new dev branch stuff
benedikt.meurer at unix-ag.uni-siegen.de
Wed Jan 19 22:20:08 CET 2005
Brian J. Tarricone wrote:
> Benedikt Meurer wrote:
>> My personal vision for Xfce was always to make it
>> (a) "just work"
>> (b) "easy to use"
>> (c) "lightweight"
>> (d) "advanced" (this is least important, IMHO)
>> Atleast the first 3 points imply that the core is small and easy to
>> maintain, which isn't the case currently (I think I say that, as I was
>> the one that tried to release the beast!).
> the problem that i see is that a+b and d can be difficult to do at the
> same time. of course i guess this depends on what you mean by
> "advanced". if you mean that it's very flexible in that each user has a
> host of options and can configure it to their taste, then it's somewhat
> hard to make that "easy to use" (unless you expect the "must be easy to
> use" users to not configure it really, and then it just becomes a matter
> of sane defaults). making something advanced in the sense of having
> more configuration options is sometimes mutually exclusive with being
> lightweight (though ultra-agreesive modularity and use of
> runtime-loadable shared objects helps a lot here, though with a minor
> perf penalty).
> i dunno - i'm not sure where i'm going with this - i guess i don't
> really understand exactly what you mean by these 4 criteria, and how you
> feel they relate to and interact with each other.
What I mean by "just work" is quite easy to understand: Software should
compile and run out-of-the-box on as many platforms as possible (with
atleast minimum of popular Unix systems (BSD and Solaris) and most
popular Linux systems). Its no problem if the maintainer itself has no
access to such systems, just gimme a ring and I'll port it. But this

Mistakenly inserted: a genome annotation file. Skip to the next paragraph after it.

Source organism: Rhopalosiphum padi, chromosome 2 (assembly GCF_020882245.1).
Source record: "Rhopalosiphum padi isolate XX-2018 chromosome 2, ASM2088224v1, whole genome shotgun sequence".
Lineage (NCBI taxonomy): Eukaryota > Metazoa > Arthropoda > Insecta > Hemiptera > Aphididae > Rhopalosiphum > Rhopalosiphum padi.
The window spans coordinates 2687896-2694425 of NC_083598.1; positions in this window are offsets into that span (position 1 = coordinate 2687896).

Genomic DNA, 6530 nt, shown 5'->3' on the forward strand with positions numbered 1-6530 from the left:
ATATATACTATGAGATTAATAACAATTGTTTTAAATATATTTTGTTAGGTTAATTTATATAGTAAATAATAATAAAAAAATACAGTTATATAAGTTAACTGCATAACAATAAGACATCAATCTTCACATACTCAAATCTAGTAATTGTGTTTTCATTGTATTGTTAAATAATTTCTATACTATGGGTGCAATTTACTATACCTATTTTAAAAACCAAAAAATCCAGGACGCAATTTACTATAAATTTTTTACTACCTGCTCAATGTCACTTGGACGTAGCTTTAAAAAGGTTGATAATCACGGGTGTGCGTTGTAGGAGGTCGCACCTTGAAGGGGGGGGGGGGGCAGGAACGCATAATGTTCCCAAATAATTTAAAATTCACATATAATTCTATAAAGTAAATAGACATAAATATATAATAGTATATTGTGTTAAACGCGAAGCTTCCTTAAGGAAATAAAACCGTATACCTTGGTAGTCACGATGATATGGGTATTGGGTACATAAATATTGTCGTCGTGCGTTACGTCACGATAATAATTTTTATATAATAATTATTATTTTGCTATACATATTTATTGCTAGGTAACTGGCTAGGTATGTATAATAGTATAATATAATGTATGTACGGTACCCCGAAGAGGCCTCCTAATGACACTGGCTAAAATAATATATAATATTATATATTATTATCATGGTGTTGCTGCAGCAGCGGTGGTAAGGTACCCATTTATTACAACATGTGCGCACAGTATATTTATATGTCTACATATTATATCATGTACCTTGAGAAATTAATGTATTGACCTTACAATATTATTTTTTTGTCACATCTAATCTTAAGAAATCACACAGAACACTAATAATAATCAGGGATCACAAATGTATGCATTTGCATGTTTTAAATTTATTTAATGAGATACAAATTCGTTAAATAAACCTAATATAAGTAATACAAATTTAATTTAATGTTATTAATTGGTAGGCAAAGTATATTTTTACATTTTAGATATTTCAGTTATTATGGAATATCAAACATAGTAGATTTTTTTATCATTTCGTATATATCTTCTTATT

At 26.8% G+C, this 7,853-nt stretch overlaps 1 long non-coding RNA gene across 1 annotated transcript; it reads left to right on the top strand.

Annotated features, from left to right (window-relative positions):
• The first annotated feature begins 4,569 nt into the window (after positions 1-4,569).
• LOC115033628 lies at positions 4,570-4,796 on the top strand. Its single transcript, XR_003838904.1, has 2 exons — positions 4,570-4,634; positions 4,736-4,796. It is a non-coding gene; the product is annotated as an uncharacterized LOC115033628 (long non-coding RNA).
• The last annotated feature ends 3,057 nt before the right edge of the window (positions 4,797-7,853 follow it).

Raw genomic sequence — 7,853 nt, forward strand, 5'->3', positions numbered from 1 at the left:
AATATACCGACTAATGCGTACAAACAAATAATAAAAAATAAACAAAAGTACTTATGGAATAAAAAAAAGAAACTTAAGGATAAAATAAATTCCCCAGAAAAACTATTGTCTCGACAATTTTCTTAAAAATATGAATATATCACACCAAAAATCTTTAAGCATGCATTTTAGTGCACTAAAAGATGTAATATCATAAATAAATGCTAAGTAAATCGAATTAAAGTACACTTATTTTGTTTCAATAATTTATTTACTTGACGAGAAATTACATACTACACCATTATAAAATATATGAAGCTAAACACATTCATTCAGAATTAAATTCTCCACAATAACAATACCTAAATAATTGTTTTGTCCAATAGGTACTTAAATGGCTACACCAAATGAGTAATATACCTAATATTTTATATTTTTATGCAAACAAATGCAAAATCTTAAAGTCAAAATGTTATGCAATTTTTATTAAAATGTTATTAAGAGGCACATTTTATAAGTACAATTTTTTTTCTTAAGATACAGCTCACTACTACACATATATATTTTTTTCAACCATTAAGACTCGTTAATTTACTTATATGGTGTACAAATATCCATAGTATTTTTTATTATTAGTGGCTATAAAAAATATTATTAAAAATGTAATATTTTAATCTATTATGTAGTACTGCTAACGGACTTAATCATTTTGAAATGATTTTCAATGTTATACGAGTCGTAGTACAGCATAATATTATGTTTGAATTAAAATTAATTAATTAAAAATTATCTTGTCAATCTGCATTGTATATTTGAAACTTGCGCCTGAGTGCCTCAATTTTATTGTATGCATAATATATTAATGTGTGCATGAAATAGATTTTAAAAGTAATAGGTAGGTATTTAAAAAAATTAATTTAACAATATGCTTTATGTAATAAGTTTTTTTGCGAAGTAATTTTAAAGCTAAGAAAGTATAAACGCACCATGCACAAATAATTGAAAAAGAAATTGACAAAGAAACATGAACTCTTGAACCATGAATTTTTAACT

implies that the software is well-designed, and that the upper layers
don't make implications about the underlying system and such! This is by
the way one area where KDE and Gnome always failed; I haven't seen a
single Gnome/KDE release that didn't require patching for Unix (but I
don't use Gnome/KDE regularly, so I might have missed the "just
That brings me to "advanced": "Advanced" doesn't necessarily mean that
you have a bunch of options in your software. Instead, from my point of
view, a software is advanced, if it is well designed (well
structured/layered) and well written. Advanced software is extensible,
because the layers are independent of each other. That means, for
example, I can change the functionality of one layer without touching
any other part, because of well-thought interfaces. IIRC, many of us are
working as software engineers in real-life and should know how important
the points mentioned above are for successful software projects (this
basicly applies to most areas of engineering). "Hacking" is quite
popular in the OpenSource community, but that doesn't qualify it as a
good software management technique.
"easy to use" is probably the most difficult part. Its even more
difficult to tell what you mean by that term. Several people classify
KDE or Microsoft Windows as "easy to use". In my opinion (and I'm not
trying to speak as an Xfce dev now), thats simply not true. People think
of KDE as being easy to use, because its pretty similar to what they
already know, Microsoft Windows, which doesn't mean, KDE is "easy to
use" in general, but only tell, that KDE is "easy to use" if you are
used to the Windows user interface. The same applies to Microsoft